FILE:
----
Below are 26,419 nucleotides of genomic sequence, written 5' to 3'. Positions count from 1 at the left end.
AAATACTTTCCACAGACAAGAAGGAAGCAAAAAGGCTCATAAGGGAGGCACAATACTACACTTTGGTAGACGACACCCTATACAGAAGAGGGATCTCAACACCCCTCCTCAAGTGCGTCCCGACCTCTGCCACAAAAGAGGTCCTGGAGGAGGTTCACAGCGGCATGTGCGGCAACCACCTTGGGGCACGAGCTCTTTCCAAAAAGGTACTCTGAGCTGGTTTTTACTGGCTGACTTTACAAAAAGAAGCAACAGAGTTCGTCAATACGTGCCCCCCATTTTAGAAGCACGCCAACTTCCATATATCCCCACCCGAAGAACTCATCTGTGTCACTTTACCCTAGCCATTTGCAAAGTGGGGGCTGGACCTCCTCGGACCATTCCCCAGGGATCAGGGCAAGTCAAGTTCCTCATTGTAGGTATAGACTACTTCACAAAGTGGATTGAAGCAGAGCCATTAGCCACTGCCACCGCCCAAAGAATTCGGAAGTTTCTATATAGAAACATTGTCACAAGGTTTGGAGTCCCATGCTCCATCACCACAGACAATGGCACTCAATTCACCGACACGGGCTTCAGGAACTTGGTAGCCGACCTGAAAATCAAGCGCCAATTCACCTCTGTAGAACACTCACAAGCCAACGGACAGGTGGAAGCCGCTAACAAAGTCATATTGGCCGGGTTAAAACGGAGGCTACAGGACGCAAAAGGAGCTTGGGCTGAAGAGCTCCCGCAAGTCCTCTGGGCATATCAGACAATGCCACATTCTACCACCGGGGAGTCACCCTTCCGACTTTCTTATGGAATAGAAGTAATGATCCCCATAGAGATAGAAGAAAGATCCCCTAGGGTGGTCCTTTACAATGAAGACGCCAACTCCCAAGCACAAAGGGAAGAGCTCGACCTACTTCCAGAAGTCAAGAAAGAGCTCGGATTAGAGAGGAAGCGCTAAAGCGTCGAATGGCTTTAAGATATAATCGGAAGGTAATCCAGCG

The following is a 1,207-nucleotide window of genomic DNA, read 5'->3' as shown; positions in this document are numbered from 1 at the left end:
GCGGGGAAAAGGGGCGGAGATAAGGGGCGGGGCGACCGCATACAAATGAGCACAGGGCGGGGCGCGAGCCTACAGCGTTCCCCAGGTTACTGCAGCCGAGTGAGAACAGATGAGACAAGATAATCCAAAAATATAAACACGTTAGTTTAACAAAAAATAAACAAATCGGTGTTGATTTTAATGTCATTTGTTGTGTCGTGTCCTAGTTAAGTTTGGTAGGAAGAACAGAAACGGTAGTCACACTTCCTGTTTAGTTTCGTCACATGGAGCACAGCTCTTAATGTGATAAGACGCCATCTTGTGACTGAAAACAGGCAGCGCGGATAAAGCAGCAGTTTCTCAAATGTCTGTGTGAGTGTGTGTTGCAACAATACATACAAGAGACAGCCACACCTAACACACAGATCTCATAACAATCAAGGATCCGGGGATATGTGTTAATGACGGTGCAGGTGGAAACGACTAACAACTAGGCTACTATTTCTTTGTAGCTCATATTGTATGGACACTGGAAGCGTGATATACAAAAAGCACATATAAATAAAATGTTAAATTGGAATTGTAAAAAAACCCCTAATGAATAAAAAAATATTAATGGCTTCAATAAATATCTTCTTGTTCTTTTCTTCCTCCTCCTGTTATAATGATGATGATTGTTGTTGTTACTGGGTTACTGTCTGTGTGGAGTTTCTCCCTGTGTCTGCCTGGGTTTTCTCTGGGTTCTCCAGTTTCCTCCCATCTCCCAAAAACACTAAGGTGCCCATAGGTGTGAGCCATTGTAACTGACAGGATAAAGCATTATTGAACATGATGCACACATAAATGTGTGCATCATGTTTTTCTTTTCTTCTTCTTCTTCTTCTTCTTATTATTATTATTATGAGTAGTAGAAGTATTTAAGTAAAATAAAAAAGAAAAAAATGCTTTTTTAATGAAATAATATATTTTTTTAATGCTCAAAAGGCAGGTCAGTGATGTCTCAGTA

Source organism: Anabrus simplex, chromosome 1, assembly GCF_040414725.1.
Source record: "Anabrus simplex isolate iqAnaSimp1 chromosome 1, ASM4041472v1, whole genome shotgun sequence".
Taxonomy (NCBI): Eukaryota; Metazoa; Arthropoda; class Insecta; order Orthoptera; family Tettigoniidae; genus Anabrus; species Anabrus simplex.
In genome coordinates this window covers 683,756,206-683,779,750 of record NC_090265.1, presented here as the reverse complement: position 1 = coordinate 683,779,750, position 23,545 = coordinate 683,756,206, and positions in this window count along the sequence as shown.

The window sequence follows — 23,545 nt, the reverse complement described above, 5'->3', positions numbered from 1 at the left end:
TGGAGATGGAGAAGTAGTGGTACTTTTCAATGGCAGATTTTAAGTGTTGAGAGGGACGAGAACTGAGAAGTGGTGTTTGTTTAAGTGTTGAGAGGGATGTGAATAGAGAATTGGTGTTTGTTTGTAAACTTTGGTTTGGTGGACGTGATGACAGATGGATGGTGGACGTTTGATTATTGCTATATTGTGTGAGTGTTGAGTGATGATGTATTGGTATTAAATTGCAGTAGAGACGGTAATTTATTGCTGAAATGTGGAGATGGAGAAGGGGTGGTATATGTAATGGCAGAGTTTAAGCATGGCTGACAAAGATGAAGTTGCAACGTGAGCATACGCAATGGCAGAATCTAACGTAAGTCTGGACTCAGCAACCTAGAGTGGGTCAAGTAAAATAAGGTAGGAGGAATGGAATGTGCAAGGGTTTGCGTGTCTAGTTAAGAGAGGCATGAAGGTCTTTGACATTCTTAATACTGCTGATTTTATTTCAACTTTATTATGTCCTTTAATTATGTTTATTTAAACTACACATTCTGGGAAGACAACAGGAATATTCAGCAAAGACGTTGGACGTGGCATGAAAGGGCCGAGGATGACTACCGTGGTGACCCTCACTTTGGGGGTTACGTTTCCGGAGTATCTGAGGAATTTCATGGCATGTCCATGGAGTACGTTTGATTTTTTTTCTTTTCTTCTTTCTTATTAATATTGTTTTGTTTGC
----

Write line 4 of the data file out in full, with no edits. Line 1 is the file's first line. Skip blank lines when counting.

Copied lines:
GCGGGGAAAAGGGGCGGAGATAAGGGGCGGGGCGACCGCATACAAATGAGCACAGGGCGGGGCGCGAGCCTACAGCGTTCCCCAGGTTACTGCAGCCGAGTGAGAACAGATGAGACAAGATAATCCAAAAATATAAACACGTTAGTTTAACAAAAAATAAACAAATCGGTGTTGATTTTAATGTCATTTGTTGTGTCGTGTCCTAGTTAAGTTTGGTAGGAAGAACAGAAACGGTAGTCACACTTCCTGTTTAGTTTCGTCACATGGAGCACAGCTCTTAATGTGATAAGACGCCATCTTGTGACTGAAAACAGGCAGCGCGGATAAAGCAGCAGTTTCTCAAATGTCTGTGTGAGTGTGTGTTGCAACAATACATACAAGAGACAGCCACACCTAACACACAGATCTCATAACAATCAAGGATCCGGGGATATGTGTTAATGACGGTGCAGGTGGAAACGACTAACAACTAGGCTACTATTTCTTTGTAGCTCATATTGTATGGACACTGGAAGCGTGATATACAAAAAGCACATATAAATAAAATGTTAAATTGGAATTGTAAAAAAACCCCTAATGAATAAAAAAATATTAATGGCTTCAATAAATATCTTCTTGTTCTTTTCTTCCTCCTCCTGTTATAATGATGATGATTGTTGTTGTTACTGGGTTACTGTCTGTGTGGAGTTTCTCCCTGTGTCTGCCTGGGTTTTCTCTGGGTTCTCCAGTTTCCTCCCATCTCCCAAAAACACTAAGGTGCCCATAGGTGTGAGCCATTGTAACTGACAGGATAAAGCATTATTGAACATGATGCACACATAAATGTGTGCATCATGTTTTTCTTTTCTTCTTCTTCTTCTTCTTCTTATTATTATTATTATGAGTAGTAGAAGTATTTAAGTAAAATAAAAAAGAAAAAAATGCTTTTTTAATGAAATAATATATTTTTTTAATGCTCAAAAGGCAGGTCAGTGATGTCTCAGTA